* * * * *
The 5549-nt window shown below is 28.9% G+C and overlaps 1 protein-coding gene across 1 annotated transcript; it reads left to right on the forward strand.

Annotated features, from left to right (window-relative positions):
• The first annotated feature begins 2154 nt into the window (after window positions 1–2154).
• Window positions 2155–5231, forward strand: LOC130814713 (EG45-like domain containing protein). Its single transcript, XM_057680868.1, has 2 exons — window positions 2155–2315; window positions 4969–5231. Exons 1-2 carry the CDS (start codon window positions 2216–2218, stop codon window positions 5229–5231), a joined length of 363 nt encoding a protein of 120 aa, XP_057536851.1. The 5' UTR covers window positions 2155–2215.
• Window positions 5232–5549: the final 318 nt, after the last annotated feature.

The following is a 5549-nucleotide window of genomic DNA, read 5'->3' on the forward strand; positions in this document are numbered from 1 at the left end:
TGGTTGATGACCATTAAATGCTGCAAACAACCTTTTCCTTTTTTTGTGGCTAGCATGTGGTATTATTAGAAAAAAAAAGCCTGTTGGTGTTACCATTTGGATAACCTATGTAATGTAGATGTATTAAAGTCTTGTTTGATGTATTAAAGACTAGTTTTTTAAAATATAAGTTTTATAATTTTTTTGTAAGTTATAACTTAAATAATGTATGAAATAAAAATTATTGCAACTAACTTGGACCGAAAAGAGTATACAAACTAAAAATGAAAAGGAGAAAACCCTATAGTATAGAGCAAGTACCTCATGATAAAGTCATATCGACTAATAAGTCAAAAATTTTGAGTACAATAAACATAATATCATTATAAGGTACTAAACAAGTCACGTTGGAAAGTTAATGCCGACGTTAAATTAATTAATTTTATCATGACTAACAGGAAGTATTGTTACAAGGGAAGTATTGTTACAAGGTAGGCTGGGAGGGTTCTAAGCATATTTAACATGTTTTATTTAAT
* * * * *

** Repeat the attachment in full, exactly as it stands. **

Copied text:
The 5549-nt window shown below is 28.9% G+C and overlaps 1 protein-coding gene across 1 annotated transcript; it reads left to right on the forward strand.

Annotated features, from left to right (window-relative positions):
• The first annotated feature begins 2154 nt into the window (after window positions 1–2154).
• Window positions 2155–5231, forward strand: LOC130814713 (EG45-like domain containing protein). Its single transcript, XM_057680868.1, has 2 exons — window positions 2155–2315; window positions 4969–5231. Exons 1-2 carry the CDS (start codon window positions 2216–2218, stop codon window positions 5229–5231), a joined length of 363 nt encoding a protein of 120 aa, XP_057536851.1. The 5' UTR covers window positions 2155–2215.
• Window positions 5232–5549: the final 318 nt, after the last annotated feature.

The following is a 5549-nucleotide window of genomic DNA, read 5'->3' on the forward strand; positions in this document are numbered from 1 at the left end:
TGGTTGATGACCATTAAATGCTGCAAACAACCTTTTCCTTTTTTTGTGGCTAGCATGTGGTATTATTAGAAAAAAAAAGCCTGTTGGTGTTACCATTTGGATAACCTATGTAATGTAGATGTATTAAAGTCTTGTTTGATGTATTAAAGACTAGTTTTTTAAAATATAAGTTTTATAATTTTTTTGTAAGTTATAACTTAAATAATGTATGAAATAAAAATTATTGCAACTAACTTGGACCGAAAAGAGTATACAAACTAAAAATGAAAAGGAGAAAACCCTATAGTATAGAGCAAGTACCTCATGATAAAGTCATATCGACTAATAAGTCAAAAATTTTGAGTACAATAAACATAATATCATTATAAGGTACTAAACAAGTCACGTTGGAAAGTTAATGCCGACGTTAAATTAATTAATTTTATCATGACTAACAGGAAGTATTGTTACAAGGGAAGTATTGTTACAAGGTAGGCTGGGAGGGTTCTAAGCATATTTAACATGTTTTATTTAAT